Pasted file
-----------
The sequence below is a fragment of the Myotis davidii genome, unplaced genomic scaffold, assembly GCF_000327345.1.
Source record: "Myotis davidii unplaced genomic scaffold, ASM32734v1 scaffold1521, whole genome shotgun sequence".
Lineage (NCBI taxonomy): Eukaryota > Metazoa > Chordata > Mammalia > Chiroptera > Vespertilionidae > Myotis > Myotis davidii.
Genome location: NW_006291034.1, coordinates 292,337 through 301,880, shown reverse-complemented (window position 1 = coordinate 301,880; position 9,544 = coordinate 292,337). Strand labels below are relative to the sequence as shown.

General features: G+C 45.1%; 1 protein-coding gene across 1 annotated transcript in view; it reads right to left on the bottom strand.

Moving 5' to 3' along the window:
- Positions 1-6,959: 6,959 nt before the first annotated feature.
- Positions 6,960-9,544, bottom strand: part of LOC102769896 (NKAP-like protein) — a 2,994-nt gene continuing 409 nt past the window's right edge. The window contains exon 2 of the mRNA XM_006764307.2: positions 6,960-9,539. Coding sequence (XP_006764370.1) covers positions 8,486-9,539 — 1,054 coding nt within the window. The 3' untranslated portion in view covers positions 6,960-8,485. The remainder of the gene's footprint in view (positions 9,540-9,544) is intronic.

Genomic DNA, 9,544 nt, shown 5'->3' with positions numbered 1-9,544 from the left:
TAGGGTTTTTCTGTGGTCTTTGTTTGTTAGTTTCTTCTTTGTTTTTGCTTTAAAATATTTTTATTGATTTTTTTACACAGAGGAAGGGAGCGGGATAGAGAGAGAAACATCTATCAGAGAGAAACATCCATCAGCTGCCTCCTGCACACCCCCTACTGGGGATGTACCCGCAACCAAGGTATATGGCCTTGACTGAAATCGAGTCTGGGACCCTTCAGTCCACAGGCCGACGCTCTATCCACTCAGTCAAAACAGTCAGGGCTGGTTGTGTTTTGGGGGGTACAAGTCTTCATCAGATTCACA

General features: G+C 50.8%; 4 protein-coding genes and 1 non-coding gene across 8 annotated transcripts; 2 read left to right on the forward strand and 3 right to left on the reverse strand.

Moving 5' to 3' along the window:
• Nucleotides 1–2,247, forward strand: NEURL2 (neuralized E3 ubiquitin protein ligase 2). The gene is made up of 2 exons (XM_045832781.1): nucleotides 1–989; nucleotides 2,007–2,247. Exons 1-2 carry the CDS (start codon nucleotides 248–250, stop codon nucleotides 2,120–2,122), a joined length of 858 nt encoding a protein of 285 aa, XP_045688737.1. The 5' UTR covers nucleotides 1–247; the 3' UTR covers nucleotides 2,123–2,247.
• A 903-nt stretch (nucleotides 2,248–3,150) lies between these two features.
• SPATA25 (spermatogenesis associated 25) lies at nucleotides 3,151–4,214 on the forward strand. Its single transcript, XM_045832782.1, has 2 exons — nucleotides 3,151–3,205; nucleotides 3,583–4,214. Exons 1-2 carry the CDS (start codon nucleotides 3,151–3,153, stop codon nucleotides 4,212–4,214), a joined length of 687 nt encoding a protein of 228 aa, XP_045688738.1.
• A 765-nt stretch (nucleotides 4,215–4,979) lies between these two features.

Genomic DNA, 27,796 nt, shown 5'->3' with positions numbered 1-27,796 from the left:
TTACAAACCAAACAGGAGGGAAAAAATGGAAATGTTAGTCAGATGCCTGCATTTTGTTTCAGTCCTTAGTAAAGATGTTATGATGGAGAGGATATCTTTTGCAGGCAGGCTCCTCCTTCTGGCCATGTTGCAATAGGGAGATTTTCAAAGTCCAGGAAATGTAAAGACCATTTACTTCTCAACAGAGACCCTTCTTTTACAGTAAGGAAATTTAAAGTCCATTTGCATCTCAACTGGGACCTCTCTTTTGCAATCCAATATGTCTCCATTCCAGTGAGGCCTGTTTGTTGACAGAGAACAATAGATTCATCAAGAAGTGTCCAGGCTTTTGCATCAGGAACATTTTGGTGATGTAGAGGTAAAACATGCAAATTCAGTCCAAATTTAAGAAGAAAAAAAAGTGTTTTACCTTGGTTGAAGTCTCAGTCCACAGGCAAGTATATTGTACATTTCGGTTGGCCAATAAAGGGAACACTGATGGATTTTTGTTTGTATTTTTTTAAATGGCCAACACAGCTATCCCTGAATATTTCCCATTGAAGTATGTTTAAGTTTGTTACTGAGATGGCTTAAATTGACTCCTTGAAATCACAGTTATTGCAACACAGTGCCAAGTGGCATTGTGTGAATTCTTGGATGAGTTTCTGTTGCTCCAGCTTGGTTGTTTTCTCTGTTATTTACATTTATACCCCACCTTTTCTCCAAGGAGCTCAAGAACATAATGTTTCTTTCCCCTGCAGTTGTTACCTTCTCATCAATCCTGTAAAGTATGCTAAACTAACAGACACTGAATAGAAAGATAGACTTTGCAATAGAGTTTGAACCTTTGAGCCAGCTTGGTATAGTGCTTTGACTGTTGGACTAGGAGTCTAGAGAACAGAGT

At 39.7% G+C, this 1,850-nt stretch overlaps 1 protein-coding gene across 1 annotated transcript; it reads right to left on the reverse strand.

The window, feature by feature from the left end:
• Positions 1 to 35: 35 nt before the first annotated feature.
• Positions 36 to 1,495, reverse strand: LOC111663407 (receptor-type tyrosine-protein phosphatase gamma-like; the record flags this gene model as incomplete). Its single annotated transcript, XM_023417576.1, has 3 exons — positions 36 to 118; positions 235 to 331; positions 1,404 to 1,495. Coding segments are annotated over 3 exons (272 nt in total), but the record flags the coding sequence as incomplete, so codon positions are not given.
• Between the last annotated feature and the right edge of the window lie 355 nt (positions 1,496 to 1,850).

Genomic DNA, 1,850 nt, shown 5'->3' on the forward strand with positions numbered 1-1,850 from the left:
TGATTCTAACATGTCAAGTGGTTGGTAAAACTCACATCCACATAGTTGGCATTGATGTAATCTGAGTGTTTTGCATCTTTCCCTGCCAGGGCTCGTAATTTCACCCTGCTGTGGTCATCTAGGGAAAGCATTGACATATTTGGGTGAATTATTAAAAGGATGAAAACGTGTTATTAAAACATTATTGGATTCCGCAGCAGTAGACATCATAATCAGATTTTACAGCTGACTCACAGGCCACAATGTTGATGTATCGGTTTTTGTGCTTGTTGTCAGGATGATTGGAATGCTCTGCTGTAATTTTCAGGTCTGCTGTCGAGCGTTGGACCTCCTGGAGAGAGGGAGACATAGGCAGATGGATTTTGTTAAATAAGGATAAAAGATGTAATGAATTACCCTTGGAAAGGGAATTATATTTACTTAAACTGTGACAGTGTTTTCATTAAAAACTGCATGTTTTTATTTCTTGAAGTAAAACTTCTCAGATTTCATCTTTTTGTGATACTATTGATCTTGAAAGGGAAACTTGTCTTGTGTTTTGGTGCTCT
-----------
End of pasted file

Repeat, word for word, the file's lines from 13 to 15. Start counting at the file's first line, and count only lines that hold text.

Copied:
• Nucleotides 1–2,247, forward strand: NEURL2 (neuralized E3 ubiquitin protein ligase 2). The gene is made up of 2 exons (XM_045832781.1): nucleotides 1–989; nucleotides 2,007–2,247. Exons 1-2 carry the CDS (start codon nucleotides 248–250, stop codon nucleotides 2,120–2,122), a joined length of 858 nt encoding a protein of 285 aa, XP_045688737.1. The 5' UTR covers nucleotides 1–247; the 3' UTR covers nucleotides 2,123–2,247.
• A 903-nt stretch (nucleotides 2,248–3,150) lies between these two features.
• SPATA25 (spermatogenesis associated 25) lies at nucleotides 3,151–4,214 on the forward strand. Its single transcript, XM_045832782.1, has 2 exons — nucleotides 3,151–3,205; nucleotides 3,583–4,214. Exons 1-2 carry the CDS (start codon nucleotides 3,151–3,153, stop codon nucleotides 4,212–4,214), a joined length of 687 nt encoding a protein of 228 aa, XP_045688738.1.